Who owns the intellectual property in works that a freelancer creates?
The short answer is that, unless the contract says otherwise, the freelancer will usually own the intellectual property in works that they create. If intellectual property (IP) is important to you as a client, you need to know what to look out for when assessing your relationship with the freelancer.
Get the contract right
A freelancer will, as a starting point, own any IP they create. This is the case even where you specifically pay a freelancer to create something for you.
Crucially, it is possible to contract out of this. If the freelancer’s consultancy agreement clearly states that ownership of IP in work created by them will be owned by the client, this will be tough to argue against.
You should therefore make sure that the freelancer’s consultancy agreement contains appropriate provisions about transferring IP ownership rights to you.
Nonetheless, it is worth remembering that IP rights may also be important to the freelancer, and they may wish to negotiate the extent to which they hand over ownership. This is not unusual and is down to individual discretion.
What to do if the contract is unclear about who owns intellectual property
If the contract doesn’t mention or is unclear as to who owns IP, the freelancer is in a strong position. If you use someone else’s IP without permission they could sue you, or force you to stop using it.
Where you cannot produce an agreement expressly stating you own the IP, you might consider whether the freelancer is actually better categorised as an employee. Employers will, by default, own work they have instructed an employee to create. Bear in mind however, that if your freelancer is found to be your employee, there will be other consequences. For example, you will have more obligations towards them as their employer (as opposed to their client), there will be tax consequences, and they will have additional employment rights.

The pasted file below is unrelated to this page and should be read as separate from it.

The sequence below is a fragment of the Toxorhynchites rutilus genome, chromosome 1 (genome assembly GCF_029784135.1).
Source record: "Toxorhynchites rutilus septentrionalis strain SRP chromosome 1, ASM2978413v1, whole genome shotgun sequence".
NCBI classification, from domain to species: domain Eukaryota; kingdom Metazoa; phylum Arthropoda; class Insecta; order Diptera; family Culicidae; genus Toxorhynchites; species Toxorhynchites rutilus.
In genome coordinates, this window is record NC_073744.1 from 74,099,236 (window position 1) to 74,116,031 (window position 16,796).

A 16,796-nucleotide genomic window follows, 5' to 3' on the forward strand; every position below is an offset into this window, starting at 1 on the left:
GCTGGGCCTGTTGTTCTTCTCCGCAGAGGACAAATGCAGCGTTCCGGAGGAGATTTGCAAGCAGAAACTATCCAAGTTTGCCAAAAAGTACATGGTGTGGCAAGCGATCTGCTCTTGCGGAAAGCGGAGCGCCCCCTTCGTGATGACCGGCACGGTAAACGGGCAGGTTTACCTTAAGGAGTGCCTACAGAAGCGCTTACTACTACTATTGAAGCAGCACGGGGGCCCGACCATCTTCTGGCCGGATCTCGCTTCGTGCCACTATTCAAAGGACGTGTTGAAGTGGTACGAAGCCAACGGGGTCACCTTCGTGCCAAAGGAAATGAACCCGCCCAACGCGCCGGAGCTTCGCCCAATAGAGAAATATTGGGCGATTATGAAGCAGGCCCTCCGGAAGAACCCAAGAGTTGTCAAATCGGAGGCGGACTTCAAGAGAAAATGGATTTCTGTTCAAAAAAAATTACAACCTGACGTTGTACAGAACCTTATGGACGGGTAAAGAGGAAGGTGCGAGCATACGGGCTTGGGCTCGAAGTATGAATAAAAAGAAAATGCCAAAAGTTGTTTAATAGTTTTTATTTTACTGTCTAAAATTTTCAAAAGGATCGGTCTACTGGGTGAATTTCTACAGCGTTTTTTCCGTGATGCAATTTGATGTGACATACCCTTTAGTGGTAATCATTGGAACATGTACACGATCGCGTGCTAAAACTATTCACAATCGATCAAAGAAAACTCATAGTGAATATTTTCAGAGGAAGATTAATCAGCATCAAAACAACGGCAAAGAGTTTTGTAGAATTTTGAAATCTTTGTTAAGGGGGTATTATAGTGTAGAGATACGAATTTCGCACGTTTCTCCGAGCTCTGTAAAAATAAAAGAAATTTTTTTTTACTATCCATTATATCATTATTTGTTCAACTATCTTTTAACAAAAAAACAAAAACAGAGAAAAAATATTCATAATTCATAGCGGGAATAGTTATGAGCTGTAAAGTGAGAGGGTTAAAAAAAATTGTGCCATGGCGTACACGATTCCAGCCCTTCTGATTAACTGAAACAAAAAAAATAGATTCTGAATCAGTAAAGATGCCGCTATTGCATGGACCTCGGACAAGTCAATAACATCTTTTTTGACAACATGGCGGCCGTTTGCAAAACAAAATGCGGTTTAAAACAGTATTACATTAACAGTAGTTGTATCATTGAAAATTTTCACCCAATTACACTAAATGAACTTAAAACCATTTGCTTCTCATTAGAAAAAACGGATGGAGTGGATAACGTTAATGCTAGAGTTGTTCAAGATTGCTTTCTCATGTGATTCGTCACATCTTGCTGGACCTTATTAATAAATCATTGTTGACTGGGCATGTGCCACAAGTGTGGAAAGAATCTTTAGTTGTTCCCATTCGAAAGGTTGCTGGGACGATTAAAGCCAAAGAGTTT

However, even if you are not the owner of the IP that has been created, all is not lost. You can still seek to licence or buy IP rights from the freelancer.
Licensing and purchasing
An owner of IP rights generally has the ability to monetise the work and protect it from misuse by others. They may choose to licence it to someone else to use, or even permanently sell their ownership.
To licence IP, you will typically enter into negotiations about usage rights and duration. The terms of the agreement should be recorded in writing for peace of mind, although it is not strictly necessary do so.
To purchase IP you will also typically enter into negotiations, which will be concluded by signing a contract of sale and, depending on the IP in question, filing additional forms to change ownership, such as Patent Form 21.
So, there we go. If you’re dealing with a freelancer you should ensure that their contract terms contain the desired clauses on IP ownership that fit your requirements. You should be prepared to negotiate these terms with the freelancer and, as a last resort, can always seek to licence or purchase the IP at a later date.
For example clauses you can include in the consultancy agreement see Individual consultancy agreement (pro client) if the freelancer is working in their personal capacity and Company consultancy agreement (pro client) if they are operating through a limited company.
Marion joined Sparqa Legal as a Senior Legal Editor in 2018. She previously worked as a corporate/commercial lawyer for five years at one of New Zealand’s leading law firms, Kensington Swan (now Dentons Kensington Swan), and as an in-house legal consultant for a UK tech company. Marion regularly writes for Sparqa’s blog, contributing across its commercial, IP and health and safety law content.